In 1939 automobile giant Bentley were looking to create a more streamlined vehicle with the creation of the Corniche. Unfortunately, the one-off Corniche prototype was damaged in France during the outbreak of World War II so Bentley shipped it back to the UK for repairs, where it ran into more bad luck, being destroyed during a bombing raid, disappearing into automotive history - until now.
Bentley's in-house design team Mulliner have recreated the lost Corniche from the original technical drawings using genuine Corniche and MKV mechanical components identical in every detail to those used in the test vehicle 100 years ago.
The project initially began in 2001 when volunteers from the WO Bentley Memorial Foundation and the Sir Henry Royce Memorial Foundation started recreating the Corniche. When funds ran out in 2008, Bentley stepped in with a cash injection and helped the rebuild continue, getting their Mulliner division - a team of experienced designers and mechanics responsible for building one-off Bentley's for car collectors and special events - involved in the build.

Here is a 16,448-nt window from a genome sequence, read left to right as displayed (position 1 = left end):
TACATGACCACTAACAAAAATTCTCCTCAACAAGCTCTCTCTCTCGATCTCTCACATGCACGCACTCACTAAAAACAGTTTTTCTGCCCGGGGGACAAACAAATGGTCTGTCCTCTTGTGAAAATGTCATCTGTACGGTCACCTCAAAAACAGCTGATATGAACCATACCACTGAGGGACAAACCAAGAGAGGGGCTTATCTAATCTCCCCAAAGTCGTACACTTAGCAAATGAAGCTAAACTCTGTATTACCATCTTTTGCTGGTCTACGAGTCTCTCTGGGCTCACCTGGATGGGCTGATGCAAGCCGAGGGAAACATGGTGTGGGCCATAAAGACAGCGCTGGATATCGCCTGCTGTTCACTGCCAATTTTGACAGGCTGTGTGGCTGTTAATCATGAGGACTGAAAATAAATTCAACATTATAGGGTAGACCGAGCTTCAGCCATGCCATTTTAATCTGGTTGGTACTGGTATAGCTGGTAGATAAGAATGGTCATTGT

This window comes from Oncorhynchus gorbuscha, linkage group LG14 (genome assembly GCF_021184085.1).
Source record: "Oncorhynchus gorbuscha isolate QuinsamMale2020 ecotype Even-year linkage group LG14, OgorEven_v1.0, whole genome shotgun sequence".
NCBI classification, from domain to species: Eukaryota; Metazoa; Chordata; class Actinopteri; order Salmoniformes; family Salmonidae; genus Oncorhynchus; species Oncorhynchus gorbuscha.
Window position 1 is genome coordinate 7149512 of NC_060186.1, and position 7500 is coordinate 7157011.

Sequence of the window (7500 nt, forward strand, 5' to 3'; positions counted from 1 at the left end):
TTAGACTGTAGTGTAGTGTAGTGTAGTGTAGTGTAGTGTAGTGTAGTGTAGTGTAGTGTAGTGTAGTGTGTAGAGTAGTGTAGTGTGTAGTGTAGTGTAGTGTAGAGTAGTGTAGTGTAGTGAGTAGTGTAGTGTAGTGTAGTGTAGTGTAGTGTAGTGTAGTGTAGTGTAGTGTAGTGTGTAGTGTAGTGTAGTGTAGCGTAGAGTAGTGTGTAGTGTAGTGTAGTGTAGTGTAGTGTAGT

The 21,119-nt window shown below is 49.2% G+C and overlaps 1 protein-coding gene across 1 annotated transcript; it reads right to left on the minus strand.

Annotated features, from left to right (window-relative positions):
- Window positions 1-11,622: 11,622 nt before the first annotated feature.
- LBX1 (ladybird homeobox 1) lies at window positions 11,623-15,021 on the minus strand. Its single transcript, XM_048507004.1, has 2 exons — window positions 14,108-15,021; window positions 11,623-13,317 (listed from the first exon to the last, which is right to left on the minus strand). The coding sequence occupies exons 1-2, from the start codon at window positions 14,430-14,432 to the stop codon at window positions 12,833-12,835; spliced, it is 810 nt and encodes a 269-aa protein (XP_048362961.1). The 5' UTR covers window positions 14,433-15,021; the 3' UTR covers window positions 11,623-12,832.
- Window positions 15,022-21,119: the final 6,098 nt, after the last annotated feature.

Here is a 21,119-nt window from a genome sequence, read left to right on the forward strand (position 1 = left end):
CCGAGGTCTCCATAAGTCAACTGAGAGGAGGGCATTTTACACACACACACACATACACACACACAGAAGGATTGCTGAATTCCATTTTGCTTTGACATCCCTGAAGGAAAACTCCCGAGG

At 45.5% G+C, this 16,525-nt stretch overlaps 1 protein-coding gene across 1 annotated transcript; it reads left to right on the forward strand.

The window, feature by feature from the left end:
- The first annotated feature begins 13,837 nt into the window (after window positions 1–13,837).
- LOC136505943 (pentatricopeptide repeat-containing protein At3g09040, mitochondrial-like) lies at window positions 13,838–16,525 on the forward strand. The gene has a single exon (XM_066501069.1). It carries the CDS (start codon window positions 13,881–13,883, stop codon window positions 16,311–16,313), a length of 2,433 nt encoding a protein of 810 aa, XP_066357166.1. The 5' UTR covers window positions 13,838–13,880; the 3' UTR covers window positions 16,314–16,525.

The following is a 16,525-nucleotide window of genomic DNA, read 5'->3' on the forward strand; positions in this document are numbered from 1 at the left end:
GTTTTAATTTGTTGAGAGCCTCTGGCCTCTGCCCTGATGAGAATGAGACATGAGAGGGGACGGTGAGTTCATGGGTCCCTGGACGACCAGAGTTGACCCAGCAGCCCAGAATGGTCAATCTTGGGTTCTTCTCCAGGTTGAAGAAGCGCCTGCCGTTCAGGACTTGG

The team of experts in charge have nailed every detail of the 30's era runabout, from the special paint used – named Imperial Maroon and Heather Grey – to the unique leather interior trim and tread plates on the door shuts created completely from scratch.
"It’s been a fantastic team effort," said Stefan Sielaff, Design Director at Bentley and Director of Mulliner. "We have highly skilled craftsmen within Mulliner and around the rest of Bentley Motors, and they all have massive pride in what they’ve achieved with this car."
It's taken almost two decades to come to fruition, but the results speak for themselves, with the Bentley Corniche an impressive throwback to a time when the British company ruled the European automobile scene.
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